보스턴 다이내믹스의 새 주인 현대차가 보인 두개의 로봇 VIDEO: Hyundai Motor Group Introduces Two New Robots

Hyundai Motor Group Introduces Two New Robots

The new owner of Boston Dynamics has some interesting ideas about what robots should be doing

By Evan Ackerman


Over the past few weeks, we’ve seen a couple of new robots from Hyundai Motor Group. This is a couple more robots than I think I’ve seen from Hyundai Motor Group, like, ever. We’re particularly interested in them right now mostly because Hyundai Motor Group are the new owners of Boston Dynamics, and so far, these robots represent one of the most explicit indications we’ve got about exactly what Hyundai Motor Group wants their robots to be doing.


Photo: Hyundai

Hyundai Motor Group's "Advanced Humanoid Robot" DAL-e.




   지난 몇 주 동안, 우리는 현대자동차 그룹의 새로운 로봇 두 개를 보았다. 이것은 제가 현대 자동차 그룹에서 본 것 보다 몇 가지 더 많은 로봇이다. 우리는 특히 지금 그들에게 관심이 있다. 왜냐하면 현대 자동차 그룹이 보스턴 다이내믹스의 새로운 소유주이기 때문이다. 그리고 지금까지 이 로봇들은 현대 자동차 그룹이 그들의 로봇들이 정확히 무엇을 하기를 원하는지에 대해 우리가 알고 있는 가장 명백한 증거들 중 하나이기 때문이다.


그럼 현대자동차그룹이 최근 어떤 성과를 내고 있는지 한번 살펴보자. 이 첫 번째 로봇은 DAL-e로 HMG는 "고급 휴머노이드 로봇"이라고 부른다.


현대차에 따르면 DAL-e는 '자동화 고객 서비스의 미래 개척을 위해 설계됐다'며 '얼굴 인식을 위한 최첨단 인공지능 기술은 물론 언어 이해 플랫폼 기반의 자동 통신 시스템'을 탑재했다. 차 전시실에서는 볼 수 있지만, 지금은 서울에서만 볼 수 있다.


DAL-e는 확실히 아무 문제가 없다. 적당히 귀엽고 적당히 기능적인 것 같다. Pepper와 같은 다른 플랫폼도 비슷한 역할을 하는 것을 보았으며, 이러한 더 높은 로봇의 장기적 비용 효율성은 다소 제한적인 경향이 있다는 인상을 받았다. 그리고 우리가 알지 못하는 숨겨진 기능들이 없다면, 이 로봇은 겉으로 드러나지 않는 것처럼 보인다. 


황기철 콘페이퍼 에디터

Ki Chul Hwang Conpaper editor 





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현대차의 걸어다니는 무인 자동차 ‘타이거’ VIDEO: Hyundai Motor Group Unveils TIGER Uncrewed Ultimate Mobility Vehicle Concept

edited by kcontents


We know it would be a mistake to read too much into these new announcements, but we can’t help reading something into them, right? So let’s take a look at what Hyundai Motor Group has been up to recently. This first robot is DAL-e, what HMG is calling an “Advanced Humanoid Robot.”


According to Hyundai, DAL-e is “designed to pioneer the future of automated customer services,” and is equipped with “state-of-the-art artificial intelligence technology for facial recognition as well as an automatic communication system based on a language-comprehension platform.” You’ll find it in car showrooms, but only in Seoul, for now.


We don’t normally write about robots like these because they tend not to represent much that’s especially new or interesting in terms of robotic technology, capabilities, or commercial potential. There’s certainly nothing wrong with DAL-e—it’s moderately cute and appears to be moderately functional. We’ve seen other platforms (like Pepper) take on similar roles, and our impression is that the long-term cost effectiveness of these greeter robots tends to be somewhat limited. And unless there’s some hidden functionality that we’re not aware of, this robot doesn’t really seem to be pushing the envelope, but we’d love to be wrong about that.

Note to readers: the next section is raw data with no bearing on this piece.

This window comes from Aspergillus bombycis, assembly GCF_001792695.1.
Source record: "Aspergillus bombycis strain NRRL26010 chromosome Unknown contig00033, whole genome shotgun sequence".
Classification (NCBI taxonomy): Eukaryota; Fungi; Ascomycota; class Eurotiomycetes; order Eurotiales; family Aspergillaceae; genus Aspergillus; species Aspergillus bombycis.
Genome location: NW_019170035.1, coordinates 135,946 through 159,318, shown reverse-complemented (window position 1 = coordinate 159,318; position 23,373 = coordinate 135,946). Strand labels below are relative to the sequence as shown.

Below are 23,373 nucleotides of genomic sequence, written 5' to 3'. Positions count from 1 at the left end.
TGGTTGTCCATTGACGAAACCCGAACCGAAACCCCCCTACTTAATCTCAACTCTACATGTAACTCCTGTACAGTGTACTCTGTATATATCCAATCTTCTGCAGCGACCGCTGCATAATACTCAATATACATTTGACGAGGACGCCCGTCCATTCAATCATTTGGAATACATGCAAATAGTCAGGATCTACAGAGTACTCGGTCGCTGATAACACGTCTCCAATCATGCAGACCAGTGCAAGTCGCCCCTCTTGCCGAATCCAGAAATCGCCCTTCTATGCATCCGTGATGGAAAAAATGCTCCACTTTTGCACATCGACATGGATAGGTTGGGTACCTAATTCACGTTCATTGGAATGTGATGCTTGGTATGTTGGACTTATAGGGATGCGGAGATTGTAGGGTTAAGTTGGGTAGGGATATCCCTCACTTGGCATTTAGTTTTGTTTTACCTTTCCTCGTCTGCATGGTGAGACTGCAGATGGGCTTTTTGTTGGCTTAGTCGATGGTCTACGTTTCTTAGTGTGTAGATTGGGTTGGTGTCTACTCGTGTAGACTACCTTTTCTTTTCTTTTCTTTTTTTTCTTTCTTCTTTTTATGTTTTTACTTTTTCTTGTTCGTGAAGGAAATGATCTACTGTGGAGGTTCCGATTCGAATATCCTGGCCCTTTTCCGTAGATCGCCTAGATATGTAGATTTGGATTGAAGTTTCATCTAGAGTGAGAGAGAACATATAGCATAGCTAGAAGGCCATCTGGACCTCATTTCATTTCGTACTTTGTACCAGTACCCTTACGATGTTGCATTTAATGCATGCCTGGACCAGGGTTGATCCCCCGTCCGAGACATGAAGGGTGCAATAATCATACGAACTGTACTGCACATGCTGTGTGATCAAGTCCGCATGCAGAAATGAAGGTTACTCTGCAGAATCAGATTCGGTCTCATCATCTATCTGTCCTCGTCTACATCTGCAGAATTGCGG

The other new robot, announced yesterday, is TIGER (Transforming Intelligent Ground Excursion Robot). It’s a bit more interesting, although you’ll have to skip ahead about 1:30 in the video to get to it.


We’ve talked about how adding wheels can make legged robots faster and more efficient, but I’m honestly not sure that it works all that well going the other way (adding legs to wheeled robots) because rather than adding a little complexity to get a multi-modal system that you can use much of the time, you’re instead adding a lot of complexity to get a multi-modal system that you’re going to use sometimes.


chosun.com

edited by kcontents


You could argue, as perhaps Hyundai would, that the multi-modal system is critical to get TIGER to do what they want it to do, which seems to be primarily remote delivery. They mention operating in urban areas as well, where TIGER could use its legs to climb stairs, but I think it would be beat by more traditional wheeled platforms, or even whegged platforms, that are almost as capable while being much simpler and cheaper. For remote delivery, though, legs might be a necessary feature.


That is, if you assume that using a ground-based system is really the best way to go.


The TIGER concept can be integrated with a drone to transport it from place to place, so why not just use the drone to make the remote delivery instead? I guess maybe if you’re dealing with a thick tree canopy, the drone could drop TIGER off in a clearing and the robot could drive to its destination, but now we’re talking about developing a very complex system for a very specific use case. Even though Hyundai has said that they’re going to attempt to commercialize TIGER over the next five years, I think it’ll be tricky for them to successfully do so.




The best part about these robots from Hyundai is that between the two of them, they suggest that the company is serious about developing commercial robots as well as willing to invest in something that seems a little crazy. And you know who else is both of those things? Boston Dynamics. To be clear, it’s almost certain that both of Hyundai’s robots were developed well before the company was even thinking about acquiring Boston Dynamics, so the real question is: Where do these two companies go from here?


https://spectrum.ieee.org/automaton/robotics/industrial-robots/hyundai-boston-dynamics-new-robots


이제는 로봇이 차를 안내합니다! 현대차 DAL e달이 소개


See what an Ultimate Mobility Vehicle can do | TIGER | Hyundai

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